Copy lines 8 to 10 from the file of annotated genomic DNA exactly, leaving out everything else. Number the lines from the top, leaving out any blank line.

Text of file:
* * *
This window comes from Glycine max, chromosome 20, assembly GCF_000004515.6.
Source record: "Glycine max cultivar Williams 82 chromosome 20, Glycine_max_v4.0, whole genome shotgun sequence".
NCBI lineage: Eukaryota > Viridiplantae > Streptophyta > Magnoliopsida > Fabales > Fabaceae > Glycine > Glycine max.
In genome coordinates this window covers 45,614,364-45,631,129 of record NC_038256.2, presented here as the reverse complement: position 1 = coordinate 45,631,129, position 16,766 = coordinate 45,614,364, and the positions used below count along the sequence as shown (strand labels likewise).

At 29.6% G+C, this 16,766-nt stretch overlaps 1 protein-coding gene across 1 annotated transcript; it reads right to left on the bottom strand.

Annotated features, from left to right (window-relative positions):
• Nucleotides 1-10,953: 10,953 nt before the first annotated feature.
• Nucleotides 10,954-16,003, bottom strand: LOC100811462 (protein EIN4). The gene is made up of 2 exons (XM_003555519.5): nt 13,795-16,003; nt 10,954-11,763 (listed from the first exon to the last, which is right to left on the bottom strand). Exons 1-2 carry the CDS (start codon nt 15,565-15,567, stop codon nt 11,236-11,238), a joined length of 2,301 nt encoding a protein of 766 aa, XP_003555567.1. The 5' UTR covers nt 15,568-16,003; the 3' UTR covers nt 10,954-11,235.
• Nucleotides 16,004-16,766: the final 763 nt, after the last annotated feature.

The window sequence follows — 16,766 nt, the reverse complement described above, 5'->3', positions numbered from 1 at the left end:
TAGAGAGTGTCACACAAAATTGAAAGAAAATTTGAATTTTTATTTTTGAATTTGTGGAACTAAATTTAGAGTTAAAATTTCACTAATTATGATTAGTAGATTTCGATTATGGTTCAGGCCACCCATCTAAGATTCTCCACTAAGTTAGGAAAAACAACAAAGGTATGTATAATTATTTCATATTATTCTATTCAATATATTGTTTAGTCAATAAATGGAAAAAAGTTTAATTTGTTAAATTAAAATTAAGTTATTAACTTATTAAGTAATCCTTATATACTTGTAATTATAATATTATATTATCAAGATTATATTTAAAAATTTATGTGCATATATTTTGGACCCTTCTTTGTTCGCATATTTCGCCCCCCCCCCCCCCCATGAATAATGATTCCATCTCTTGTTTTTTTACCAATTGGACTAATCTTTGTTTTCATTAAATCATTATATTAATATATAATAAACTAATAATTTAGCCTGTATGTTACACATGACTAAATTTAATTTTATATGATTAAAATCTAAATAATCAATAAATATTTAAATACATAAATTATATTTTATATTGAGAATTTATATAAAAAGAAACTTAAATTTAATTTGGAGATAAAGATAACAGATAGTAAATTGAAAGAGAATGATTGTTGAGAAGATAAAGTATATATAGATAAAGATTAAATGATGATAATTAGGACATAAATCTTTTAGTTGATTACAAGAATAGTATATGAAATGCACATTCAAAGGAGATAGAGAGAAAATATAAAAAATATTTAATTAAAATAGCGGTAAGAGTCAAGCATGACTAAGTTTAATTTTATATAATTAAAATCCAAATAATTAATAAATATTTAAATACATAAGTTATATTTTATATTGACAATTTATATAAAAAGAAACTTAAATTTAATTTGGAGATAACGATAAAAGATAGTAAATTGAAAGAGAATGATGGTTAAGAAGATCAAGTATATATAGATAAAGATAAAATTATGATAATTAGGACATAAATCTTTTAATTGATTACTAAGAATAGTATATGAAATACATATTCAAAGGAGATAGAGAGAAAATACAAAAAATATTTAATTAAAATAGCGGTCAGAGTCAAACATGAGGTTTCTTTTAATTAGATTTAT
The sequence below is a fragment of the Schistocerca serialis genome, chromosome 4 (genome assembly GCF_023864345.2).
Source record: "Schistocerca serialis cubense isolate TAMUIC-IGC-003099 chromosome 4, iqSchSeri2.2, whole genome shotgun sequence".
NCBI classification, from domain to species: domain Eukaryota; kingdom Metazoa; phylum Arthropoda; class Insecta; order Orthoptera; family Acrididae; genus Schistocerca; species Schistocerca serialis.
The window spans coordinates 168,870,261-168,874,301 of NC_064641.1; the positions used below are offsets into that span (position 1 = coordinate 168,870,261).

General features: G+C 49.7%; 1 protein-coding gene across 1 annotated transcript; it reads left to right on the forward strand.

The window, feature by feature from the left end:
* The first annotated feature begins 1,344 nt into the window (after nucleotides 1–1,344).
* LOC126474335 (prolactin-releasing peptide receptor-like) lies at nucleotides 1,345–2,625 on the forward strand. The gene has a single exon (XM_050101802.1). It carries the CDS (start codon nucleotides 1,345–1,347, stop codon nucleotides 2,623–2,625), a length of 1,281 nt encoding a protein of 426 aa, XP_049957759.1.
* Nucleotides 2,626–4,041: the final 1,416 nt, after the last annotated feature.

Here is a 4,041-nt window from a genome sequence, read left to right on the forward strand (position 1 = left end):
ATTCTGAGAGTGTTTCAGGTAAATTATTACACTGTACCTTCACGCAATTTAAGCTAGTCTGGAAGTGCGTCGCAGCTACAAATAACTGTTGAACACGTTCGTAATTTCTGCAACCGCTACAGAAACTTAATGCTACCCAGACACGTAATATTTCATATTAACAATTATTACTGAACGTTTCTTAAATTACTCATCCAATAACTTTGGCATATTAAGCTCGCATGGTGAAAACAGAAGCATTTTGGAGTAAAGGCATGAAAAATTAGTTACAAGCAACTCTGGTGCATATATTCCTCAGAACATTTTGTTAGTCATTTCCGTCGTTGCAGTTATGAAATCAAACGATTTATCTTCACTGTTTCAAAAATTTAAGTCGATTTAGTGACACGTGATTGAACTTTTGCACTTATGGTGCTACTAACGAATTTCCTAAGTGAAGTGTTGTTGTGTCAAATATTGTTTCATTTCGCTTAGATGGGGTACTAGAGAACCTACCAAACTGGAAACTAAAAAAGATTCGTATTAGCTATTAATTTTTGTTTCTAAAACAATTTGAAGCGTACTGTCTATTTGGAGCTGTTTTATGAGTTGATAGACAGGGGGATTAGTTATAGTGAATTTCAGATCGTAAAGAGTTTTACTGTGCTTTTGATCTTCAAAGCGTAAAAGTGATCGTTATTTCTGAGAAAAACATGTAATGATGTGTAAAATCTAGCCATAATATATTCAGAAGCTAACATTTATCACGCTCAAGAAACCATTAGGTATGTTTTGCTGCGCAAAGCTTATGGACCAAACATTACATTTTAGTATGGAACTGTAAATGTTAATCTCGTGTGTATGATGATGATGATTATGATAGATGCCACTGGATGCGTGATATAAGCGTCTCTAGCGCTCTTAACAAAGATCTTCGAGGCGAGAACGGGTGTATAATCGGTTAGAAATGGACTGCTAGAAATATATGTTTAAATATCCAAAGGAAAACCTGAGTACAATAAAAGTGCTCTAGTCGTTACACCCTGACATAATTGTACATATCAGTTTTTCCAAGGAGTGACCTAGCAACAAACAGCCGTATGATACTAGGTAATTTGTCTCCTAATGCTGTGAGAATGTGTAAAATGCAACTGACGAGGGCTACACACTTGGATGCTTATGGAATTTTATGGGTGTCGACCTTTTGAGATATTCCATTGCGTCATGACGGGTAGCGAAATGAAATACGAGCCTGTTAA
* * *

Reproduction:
• Nucleotides 10,954-16,003, bottom strand: LOC100811462 (protein EIN4). The gene is made up of 2 exons (XM_003555519.5): nt 13,795-16,003; nt 10,954-11,763 (listed from the first exon to the last, which is right to left on the bottom strand). Exons 1-2 carry the CDS (start codon nt 15,565-15,567, stop codon nt 11,236-11,238), a joined length of 2,301 nt encoding a protein of 766 aa, XP_003555567.1. The 5' UTR covers nt 15,568-16,003; the 3' UTR covers nt 10,954-11,235.
• Nucleotides 16,004-16,766: the final 763 nt, after the last annotated feature.

The window sequence follows — 16,766 nt, the reverse complement described above, 5'->3', positions numbered from 1 at the left end: